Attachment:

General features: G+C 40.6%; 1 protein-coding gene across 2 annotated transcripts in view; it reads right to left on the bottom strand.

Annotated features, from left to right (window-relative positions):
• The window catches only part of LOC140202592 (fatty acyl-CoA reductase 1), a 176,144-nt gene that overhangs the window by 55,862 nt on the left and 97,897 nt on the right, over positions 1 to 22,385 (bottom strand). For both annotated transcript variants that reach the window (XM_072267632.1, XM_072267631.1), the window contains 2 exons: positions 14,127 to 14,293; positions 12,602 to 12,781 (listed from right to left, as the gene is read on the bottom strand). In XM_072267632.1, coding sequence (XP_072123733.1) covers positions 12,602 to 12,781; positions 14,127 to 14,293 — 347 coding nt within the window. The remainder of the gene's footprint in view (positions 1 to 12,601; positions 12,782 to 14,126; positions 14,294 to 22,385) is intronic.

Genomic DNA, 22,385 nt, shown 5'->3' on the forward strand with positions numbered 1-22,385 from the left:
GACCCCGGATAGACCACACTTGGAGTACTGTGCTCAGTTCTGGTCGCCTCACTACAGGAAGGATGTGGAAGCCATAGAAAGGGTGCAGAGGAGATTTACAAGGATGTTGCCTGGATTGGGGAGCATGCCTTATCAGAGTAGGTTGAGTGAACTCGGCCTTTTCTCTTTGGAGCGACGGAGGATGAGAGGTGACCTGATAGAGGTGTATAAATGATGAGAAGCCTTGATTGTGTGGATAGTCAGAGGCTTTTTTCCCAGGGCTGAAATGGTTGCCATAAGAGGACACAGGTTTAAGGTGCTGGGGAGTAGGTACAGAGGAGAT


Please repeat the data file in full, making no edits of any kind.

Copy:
General features: G+C 40.6%; 1 protein-coding gene across 2 annotated transcripts in view; it reads right to left on the bottom strand.

Annotated features, from left to right (window-relative positions):
• The window catches only part of LOC140202592 (fatty acyl-CoA reductase 1), a 176,144-nt gene that overhangs the window by 55,862 nt on the left and 97,897 nt on the right, over positions 1 to 22,385 (bottom strand). For both annotated transcript variants that reach the window (XM_072267632.1, XM_072267631.1), the window contains 2 exons: positions 14,127 to 14,293; positions 12,602 to 12,781 (listed from right to left, as the gene is read on the bottom strand). In XM_072267632.1, coding sequence (XP_072123733.1) covers positions 12,602 to 12,781; positions 14,127 to 14,293 — 347 coding nt within the window. The remainder of the gene's footprint in view (positions 1 to 12,601; positions 12,782 to 14,126; positions 14,294 to 22,385) is intronic.

Genomic DNA, 22,385 nt, shown 5'->3' on the forward strand with positions numbered 1-22,385 from the left:
GACCCCGGATAGACCACACTTGGAGTACTGTGCTCAGTTCTGGTCGCCTCACTACAGGAAGGATGTGGAAGCCATAGAAAGGGTGCAGAGGAGATTTACAAGGATGTTGCCTGGATTGGGGAGCATGCCTTATCAGAGTAGGTTGAGTGAACTCGGCCTTTTCTCTTTGGAGCGACGGAGGATGAGAGGTGACCTGATAGAGGTGTATAAATGATGAGAAGCCTTGATTGTGTGGATAGTCAGAGGCTTTTTTCCCAGGGCTGAAATGGTTGCCATAAGAGGACACAGGTTTAAGGTGCTGGGGAGTAGGTACAGAGGAGAT